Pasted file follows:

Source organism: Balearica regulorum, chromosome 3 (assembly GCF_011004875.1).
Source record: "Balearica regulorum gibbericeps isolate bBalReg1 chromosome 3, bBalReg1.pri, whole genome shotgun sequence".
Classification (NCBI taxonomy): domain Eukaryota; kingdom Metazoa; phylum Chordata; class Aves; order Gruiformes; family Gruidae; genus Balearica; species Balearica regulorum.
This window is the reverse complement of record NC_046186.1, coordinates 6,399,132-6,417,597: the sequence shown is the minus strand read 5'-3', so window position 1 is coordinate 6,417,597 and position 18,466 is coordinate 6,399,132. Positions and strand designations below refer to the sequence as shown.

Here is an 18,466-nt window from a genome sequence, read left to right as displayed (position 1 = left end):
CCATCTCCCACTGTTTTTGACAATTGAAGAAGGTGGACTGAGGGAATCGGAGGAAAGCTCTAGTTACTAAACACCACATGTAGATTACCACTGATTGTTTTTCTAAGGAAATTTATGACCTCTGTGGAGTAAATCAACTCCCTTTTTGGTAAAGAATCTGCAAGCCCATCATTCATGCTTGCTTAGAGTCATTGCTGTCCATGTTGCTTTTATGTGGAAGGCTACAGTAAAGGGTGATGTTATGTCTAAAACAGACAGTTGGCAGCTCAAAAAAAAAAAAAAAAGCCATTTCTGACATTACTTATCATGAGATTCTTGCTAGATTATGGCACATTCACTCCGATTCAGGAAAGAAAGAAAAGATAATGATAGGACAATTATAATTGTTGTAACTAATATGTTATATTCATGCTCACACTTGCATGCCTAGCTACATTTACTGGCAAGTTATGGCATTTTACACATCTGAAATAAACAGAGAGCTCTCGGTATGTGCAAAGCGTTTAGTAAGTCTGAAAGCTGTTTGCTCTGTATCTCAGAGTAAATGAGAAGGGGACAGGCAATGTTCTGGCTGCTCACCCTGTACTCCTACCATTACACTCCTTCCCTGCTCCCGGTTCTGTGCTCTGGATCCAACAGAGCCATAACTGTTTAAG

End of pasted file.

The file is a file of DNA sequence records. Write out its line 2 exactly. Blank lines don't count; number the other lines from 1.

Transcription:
Source record: "Balearica regulorum gibbericeps isolate bBalReg1 chromosome 3, bBalReg1.pri, whole genome shotgun sequence".